Editors Guild of India protests govt attempt to curb press freedom

Indian Government issues digital media rules

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World Press Freedom Index 2020|Editors Guild of India
India slips another two places in the World Press Freedom Index 2020 Graphic via Internet Bankers Adda

On 25 February 2021, the Press Information Bureau of the Government of India under its Ministry of Electronics & IT notified its Information Technology (Intermediary Guidelines and Digital Media Ethics Code) Rules 2021. The notification is supposedly about the need to rein in malpractices associated with social media on the internet but has also brought under its ambit both digital media and digital news media.

The Supreme Court of India recently reiterated the fundamental right of free speech guaranteed by the constitution and also commented that dissent and criticism of the government cannot be called sedition or ‘anti-national.’ We are reproducing the first three paragraphs of the notification which is available on the internet. On 5 March 2021, the Editors Guild of India issued the following letter signed by its three office bearers which we are reproducing in its entirety below. Note that the letter says that the government has not consulted stakeholders while the notification by the Press Information Bureau claims that it has consulted stakeholders over the past one and a half years.

On 25 February 2021, the Press Information Bureau of the Government of India, under the Ministry of Electronics & IT issued a notification called the –

Information Technology (Intermediary Guidelines and Digital Media Ethics Code) Rules 2021

The first three paragraphs of the notification read: “Amidst growing concerns around lack of transparency, accountability and rights of users related to digital media and after elaborate consultation with the public and stakeholders, the Information Technology (Intermediary Guidelines and Digital Media Ethics Code) Rules 2021 has been framed in exercise of powers under section 87 (2) of the Information Technology Act, 2000 and in supersession of the earlier Information Technology (Intermediary Guidelines) Rules 2011.

“While finalizing these Rules, both the Ministries of Electronics and Information Technology and Ministry of Information and Broadcasting undertook elaborate consultations among themselves in order to have a harmonious, soft-touch oversight mechanism in relation to social media platform as well as digital media and OTT platforms etc.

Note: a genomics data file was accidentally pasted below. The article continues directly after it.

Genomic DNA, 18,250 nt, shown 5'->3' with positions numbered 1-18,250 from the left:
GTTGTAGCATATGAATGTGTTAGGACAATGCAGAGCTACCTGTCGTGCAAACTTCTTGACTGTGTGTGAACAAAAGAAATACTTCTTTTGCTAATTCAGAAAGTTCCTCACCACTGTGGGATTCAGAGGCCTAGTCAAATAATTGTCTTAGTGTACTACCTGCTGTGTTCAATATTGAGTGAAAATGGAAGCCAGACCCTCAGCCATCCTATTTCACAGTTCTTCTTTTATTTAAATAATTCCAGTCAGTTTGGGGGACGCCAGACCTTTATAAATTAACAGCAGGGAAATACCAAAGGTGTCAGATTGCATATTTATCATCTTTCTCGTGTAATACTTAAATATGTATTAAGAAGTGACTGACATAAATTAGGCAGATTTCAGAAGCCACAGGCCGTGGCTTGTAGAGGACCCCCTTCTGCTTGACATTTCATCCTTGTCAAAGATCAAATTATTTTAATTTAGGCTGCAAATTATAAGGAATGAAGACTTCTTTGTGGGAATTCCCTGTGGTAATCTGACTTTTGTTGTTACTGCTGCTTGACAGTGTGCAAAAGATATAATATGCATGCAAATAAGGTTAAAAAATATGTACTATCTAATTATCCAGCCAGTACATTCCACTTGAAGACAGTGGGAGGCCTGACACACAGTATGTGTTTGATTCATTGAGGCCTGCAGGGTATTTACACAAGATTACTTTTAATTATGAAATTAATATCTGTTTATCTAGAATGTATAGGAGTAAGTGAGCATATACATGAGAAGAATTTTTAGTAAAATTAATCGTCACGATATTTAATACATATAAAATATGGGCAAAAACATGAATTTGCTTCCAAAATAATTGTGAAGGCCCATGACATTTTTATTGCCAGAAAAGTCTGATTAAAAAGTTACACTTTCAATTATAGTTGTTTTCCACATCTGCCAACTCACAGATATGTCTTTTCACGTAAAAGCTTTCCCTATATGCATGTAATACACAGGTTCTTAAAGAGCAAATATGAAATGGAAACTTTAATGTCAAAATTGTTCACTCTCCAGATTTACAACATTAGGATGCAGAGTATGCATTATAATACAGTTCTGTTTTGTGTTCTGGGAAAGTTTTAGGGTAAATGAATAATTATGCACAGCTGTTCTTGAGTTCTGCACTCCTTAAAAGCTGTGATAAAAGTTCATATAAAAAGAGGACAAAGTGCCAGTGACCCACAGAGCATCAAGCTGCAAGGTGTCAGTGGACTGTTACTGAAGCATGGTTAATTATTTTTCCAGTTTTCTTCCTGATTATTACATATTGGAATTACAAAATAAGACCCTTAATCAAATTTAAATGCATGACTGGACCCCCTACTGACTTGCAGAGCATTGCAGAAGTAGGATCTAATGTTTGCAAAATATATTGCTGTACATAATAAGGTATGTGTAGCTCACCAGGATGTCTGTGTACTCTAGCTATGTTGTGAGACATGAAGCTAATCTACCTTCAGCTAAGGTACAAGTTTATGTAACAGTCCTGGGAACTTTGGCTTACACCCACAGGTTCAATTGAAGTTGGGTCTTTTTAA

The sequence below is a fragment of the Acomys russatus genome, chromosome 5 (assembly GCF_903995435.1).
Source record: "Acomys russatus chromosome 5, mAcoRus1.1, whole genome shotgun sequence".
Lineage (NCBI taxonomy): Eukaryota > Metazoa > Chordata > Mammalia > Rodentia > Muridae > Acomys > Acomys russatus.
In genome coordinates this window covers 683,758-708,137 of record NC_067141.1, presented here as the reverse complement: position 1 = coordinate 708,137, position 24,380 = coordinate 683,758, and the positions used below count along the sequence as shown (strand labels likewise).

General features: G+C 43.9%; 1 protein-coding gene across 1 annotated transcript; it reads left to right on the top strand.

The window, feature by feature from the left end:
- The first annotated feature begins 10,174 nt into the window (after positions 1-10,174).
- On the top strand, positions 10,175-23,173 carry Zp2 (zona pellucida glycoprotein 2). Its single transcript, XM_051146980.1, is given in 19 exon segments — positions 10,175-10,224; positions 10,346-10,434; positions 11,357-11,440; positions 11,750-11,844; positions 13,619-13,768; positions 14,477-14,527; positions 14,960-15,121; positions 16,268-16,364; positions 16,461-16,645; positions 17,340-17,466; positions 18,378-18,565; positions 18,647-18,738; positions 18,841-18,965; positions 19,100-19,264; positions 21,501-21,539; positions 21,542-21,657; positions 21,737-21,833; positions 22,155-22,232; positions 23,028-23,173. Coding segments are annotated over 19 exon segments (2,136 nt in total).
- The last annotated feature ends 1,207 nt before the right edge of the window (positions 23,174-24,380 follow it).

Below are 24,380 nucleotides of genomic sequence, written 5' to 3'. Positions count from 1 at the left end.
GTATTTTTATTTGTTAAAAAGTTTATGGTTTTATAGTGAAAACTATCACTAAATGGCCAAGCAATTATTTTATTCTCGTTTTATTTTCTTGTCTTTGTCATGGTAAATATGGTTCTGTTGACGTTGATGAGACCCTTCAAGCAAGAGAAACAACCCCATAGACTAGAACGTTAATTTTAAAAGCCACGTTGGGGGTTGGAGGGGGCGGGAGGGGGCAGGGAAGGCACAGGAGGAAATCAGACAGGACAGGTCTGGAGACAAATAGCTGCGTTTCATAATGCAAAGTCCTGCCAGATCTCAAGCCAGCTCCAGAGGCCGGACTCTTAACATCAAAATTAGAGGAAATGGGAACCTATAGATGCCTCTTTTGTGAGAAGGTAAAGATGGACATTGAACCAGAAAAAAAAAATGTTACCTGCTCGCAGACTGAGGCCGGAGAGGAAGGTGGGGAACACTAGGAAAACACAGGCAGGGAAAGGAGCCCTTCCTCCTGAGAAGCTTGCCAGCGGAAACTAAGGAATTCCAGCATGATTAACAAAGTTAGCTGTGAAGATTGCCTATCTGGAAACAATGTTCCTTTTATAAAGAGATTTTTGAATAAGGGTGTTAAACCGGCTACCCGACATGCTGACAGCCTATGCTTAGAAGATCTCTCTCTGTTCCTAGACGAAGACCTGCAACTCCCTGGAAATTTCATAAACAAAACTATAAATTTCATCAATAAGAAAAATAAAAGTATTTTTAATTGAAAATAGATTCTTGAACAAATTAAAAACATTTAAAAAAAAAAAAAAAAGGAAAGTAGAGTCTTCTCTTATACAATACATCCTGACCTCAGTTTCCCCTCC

“Part- II of these Rules shall be administered by Ministry of Electronics and IT, while Part-III relating to Code of Ethics and procedure and safeguards in relation to digital media shall be administered by the Ministry of Information and Broadcasting.”

Editors Guild of India letter, signed by its three office-bearers, issued on 5 March 2021

“Dear Friends,

“The Editors Guild of India [EGI] is deeply concerned about the notification of Information Technology (Intermediary Guidelines and Digital Media Ethics Code) Rules 2021. The Rules, issued under the Information Technology Act, 2000, fundamentally alter how publishers of news operate over the Internet and have the potential to seriously undermine media freedom in India.

“They empower the Union Government to block, delete, or modify published news anywhere in the country without any judicial oversight and mandate all publishers to establish a grievance redressal mechanism. Various provisions in these rules can place unreasonable restrictions on digital news media, and consequently media at large.

“The EGI is concerned that the Government did not consult stakeholders before notifying these far-reaching rules. The Guild urges the Government to put the rules in abeyance and conduct meaningful consultation with all stakeholders.

“The government must take note of the fact that in the name of reining [in] an unfettered social media it cannot overwhelm India’s constitutional safeguards for free media that has been the cornerstone of our democracy.”

Thanks and wishes, Seema Mustafa, President
Sanjay Kapoor, General Secretary
Anant Nath, Treasurer 

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The Covid-19 pandemic led to the country-wide lockdown on 25 March 2020. It will be two years tomorrow as I write this. What have we learned in this time? Maybe the meaning of resilience since small companies like us have had to rely on our resources and the forbearance of our employees as we have struggled to produce our trade platforms.

The print and packaging industries have been fortunate, although the commercial printing industry is still to recover. We have learned more about the digital transformation that affects commercial printing and packaging. Ultimately digital will help print grow in a country where we are still far behind in our paper and print consumption and where digital is a leapfrog technology that will only increase the demand for print in the foreseeable future.

Web analytics show that we now have readership in North America and Europe amongst the 90 countries where our five platforms reach. Our traffic which more than doubled in 2020, has at times gone up by another 50% in 2021. And advertising which had fallen to pieces in 2020 and 2021, has started its return since January 2022.

As the economy approaches real growth with unevenness and shortages a given, we are looking forward to the PrintPack India exhibition in Greater Noida. We are again appointed to produce the Show Daily on all five days of the show from 26 to 30 May 2022.

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